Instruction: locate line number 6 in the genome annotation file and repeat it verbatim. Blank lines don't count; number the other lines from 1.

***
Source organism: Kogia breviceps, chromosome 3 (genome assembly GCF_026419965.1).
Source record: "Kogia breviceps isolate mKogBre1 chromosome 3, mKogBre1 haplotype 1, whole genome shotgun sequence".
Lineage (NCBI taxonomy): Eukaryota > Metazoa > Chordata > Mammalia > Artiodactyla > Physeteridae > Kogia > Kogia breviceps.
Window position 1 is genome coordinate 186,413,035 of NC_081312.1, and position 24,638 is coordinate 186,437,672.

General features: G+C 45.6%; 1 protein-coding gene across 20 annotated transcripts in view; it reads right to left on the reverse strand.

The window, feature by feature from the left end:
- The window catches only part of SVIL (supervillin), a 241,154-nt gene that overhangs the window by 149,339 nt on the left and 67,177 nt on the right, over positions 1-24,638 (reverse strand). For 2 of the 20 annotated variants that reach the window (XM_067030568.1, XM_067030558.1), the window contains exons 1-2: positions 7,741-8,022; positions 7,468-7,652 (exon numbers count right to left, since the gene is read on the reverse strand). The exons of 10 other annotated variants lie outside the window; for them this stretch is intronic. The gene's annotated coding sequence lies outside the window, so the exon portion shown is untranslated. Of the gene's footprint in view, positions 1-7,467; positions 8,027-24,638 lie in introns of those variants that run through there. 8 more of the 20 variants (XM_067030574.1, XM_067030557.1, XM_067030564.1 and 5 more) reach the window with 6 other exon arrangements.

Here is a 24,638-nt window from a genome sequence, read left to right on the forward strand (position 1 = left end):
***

The window, feature by feature from the left end: